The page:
Towards the end of his life, James Madison wrote that since no government can be perfect, "that which is the least imperfect is therefore the best government." This brand of optimistic realism infused the bold and uncertain strivings of the Constitutional Convention delegates. The unusually privileged and educated men who gathered in Independence Hall in the spring of 1787 sought to improve upon their fractured and imperfect union, but they had to struggle with widely divergent agendas and tenuous compromises in order to forge a "more perfect union." Though the colonies had rebelled against England as Americans, their inhabitants had lived their lives as Virginians or New Yorkers; that is, they identified best with the region that was closest at hand—their local government, colony, and culture. The notion of an all-encompassing national identity or allegiance was never an automatic or an easy transition. This was especially true in a country whose very existence derived from rebellion against a despotic king; fear of centralized authority was therefore bound to be a predominant factor in national life.
Yet by the spring of 1787, it had become clear to many that the pendulum had shifted too far in the other direction. The ardent revolutionary efforts to thwart tyranny by denying the central government the power to tax had backfired, as the country suffered economic unrest and social tension. Diplomatic failures ensued, and a weakened government with a small and poorly equipped peacetime army proved incapable of protecting and supplying settlers on the western frontier. Merchant vessels proved susceptible to attack and seizure by pirates. Congress could not reach a quorum because legislators were tired of showing up to work when they had no effective means of solving the problems that plagued the country. And the final blows came when the Confederation Congress's biggest achievement—the Northwest Ordinance, which allowed for orderly settlement of the Ohio Valley—did not reap the financial windfall that had been expected, in part because the military was too understaffed and underfunded to effectively protect frontier settlers.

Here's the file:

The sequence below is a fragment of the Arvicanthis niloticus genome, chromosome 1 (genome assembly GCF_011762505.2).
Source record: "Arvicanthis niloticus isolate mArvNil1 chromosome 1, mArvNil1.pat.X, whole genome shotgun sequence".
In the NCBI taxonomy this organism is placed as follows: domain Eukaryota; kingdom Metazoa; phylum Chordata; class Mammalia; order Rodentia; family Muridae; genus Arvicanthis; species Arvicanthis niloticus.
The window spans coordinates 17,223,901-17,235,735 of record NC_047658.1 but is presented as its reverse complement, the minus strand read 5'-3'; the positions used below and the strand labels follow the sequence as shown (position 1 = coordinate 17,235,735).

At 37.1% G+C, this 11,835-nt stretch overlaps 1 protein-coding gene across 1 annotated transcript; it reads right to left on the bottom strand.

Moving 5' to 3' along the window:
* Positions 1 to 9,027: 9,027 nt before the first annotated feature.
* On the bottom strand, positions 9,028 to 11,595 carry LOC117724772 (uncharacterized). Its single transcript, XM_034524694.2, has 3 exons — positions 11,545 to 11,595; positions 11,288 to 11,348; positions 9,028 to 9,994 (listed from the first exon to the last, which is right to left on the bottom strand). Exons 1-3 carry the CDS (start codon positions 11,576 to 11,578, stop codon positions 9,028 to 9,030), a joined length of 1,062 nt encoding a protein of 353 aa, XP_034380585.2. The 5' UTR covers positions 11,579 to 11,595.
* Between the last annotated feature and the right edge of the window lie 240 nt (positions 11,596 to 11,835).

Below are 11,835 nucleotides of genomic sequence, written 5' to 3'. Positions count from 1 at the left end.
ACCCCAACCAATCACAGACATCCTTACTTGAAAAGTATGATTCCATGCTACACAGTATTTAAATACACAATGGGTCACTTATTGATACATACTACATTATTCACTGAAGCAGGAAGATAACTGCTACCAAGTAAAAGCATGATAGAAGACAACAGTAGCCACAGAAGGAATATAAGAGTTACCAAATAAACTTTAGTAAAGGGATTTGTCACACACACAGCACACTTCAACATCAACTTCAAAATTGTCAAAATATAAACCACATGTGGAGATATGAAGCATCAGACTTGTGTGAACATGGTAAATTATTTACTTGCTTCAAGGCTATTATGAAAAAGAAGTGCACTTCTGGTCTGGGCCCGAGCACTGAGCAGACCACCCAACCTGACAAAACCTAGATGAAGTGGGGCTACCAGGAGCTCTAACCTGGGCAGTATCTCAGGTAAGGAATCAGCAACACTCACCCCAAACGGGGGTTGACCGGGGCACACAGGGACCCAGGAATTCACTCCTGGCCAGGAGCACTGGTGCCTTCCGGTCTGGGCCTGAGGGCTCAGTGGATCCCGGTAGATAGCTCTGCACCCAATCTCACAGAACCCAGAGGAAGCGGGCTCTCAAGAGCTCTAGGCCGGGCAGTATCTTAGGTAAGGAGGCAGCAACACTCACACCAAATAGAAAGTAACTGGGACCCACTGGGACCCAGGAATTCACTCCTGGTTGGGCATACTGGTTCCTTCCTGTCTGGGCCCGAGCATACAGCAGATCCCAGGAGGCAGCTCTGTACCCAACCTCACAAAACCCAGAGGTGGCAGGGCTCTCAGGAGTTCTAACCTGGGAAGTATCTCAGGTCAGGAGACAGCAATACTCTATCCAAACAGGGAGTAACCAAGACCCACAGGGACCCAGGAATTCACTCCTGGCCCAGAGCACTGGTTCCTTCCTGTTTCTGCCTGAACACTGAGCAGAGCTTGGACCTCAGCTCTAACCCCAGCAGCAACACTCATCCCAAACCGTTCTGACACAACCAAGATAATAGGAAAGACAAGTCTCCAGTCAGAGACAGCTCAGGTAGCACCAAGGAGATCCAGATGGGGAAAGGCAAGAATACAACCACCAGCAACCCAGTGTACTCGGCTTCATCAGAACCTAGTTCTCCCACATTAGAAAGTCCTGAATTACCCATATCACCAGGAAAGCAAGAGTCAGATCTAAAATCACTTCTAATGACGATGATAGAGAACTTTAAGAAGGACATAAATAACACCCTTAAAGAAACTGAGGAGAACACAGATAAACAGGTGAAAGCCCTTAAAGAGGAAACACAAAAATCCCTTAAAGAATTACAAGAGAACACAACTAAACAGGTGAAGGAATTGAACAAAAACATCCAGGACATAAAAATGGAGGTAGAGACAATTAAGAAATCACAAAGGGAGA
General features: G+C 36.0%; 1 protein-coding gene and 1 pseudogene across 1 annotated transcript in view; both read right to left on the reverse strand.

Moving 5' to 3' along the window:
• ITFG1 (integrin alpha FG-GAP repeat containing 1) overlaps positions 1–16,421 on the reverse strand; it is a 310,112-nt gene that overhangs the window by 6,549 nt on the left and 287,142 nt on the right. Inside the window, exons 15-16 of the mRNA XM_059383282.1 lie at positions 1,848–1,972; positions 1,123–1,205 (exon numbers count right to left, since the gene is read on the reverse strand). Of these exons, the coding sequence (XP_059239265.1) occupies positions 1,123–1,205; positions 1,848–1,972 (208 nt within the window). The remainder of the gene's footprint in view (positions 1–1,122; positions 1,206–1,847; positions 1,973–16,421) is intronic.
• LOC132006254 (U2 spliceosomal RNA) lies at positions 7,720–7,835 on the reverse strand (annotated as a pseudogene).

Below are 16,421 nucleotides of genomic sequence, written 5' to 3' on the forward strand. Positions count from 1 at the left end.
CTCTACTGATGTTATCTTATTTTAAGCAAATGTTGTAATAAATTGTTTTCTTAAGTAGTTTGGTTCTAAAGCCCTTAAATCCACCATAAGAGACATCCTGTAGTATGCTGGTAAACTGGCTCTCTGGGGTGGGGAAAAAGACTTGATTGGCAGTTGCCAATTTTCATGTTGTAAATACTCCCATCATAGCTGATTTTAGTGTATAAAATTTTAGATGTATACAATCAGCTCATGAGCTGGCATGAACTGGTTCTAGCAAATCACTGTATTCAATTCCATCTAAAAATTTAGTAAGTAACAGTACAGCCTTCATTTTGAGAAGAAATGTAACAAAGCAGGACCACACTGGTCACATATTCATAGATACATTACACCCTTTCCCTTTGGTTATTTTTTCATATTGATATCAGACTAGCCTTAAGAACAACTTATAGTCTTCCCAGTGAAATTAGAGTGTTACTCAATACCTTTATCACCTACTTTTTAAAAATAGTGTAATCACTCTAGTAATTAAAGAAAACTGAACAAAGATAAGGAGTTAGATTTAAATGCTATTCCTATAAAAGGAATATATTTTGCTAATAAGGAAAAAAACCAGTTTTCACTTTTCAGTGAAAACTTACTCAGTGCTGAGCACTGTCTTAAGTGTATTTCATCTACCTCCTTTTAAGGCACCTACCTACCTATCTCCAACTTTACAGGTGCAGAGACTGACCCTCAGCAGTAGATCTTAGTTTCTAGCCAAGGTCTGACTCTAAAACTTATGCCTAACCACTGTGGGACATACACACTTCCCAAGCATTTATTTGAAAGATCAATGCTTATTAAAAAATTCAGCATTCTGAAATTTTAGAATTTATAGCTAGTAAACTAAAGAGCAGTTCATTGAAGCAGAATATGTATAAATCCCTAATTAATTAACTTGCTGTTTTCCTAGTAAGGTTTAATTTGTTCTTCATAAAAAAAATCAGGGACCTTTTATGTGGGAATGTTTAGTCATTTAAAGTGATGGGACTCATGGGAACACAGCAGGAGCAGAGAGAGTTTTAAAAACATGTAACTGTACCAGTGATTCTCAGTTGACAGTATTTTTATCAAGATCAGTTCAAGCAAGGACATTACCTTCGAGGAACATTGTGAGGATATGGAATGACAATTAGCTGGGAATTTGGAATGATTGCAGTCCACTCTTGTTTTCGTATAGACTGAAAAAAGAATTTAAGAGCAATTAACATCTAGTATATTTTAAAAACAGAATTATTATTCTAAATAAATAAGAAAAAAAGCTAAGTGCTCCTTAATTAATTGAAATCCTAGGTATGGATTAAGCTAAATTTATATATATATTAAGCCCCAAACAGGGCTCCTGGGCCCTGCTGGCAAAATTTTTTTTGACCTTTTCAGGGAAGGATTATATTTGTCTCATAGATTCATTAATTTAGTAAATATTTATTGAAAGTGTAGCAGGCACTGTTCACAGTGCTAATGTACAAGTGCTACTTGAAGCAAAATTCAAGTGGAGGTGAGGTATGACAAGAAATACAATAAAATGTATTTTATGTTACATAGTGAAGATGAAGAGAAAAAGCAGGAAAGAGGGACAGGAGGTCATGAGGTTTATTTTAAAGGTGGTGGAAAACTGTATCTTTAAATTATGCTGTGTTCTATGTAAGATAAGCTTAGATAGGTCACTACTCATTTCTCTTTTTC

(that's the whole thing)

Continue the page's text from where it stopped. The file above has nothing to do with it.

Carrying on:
Seeking to resolve these issues, representatives of all the states but tiny Rhode Island assembled to construct a more efficient, centralized, and effective government. The men who crafted this new blueprint were elites in their respective colonies; not all of them were tremendously wealthy, but they possessed formal schooling and privileges beyond the reach of most other Americans at the time. This made them suspect in many eyes; true American patriots like Patrick Henry, Sam Adams, and George Mason were understandably cautious about where this powerful new governmental framework might take the country. The delegates were also suspicious of one another; of whether the larger (or smaller states) were trying to gain undue influence and disproportionate power with the new government.
They debated far-reaching questions, such as the presence and future of slavery in American life, and whether—or how—to integrate that controversial system into the framework of a nominally republican government. They tried to create a stronger system, but one insured with checks and balances that would prevent the monopolization of power by any one person or branch of government. They sought to build a representative government, but felt that it was necessary to institute the electoral college and state legislatures as mediations between the people and the officials in the Senate and the White House. They succeeded because they were able to forge compromises; because they were dedicated to making their experiment in republican government succeed; and because they were later willing to combine these changes with a guarantee of certain rights and freedoms to the American people through the Bill of Rights.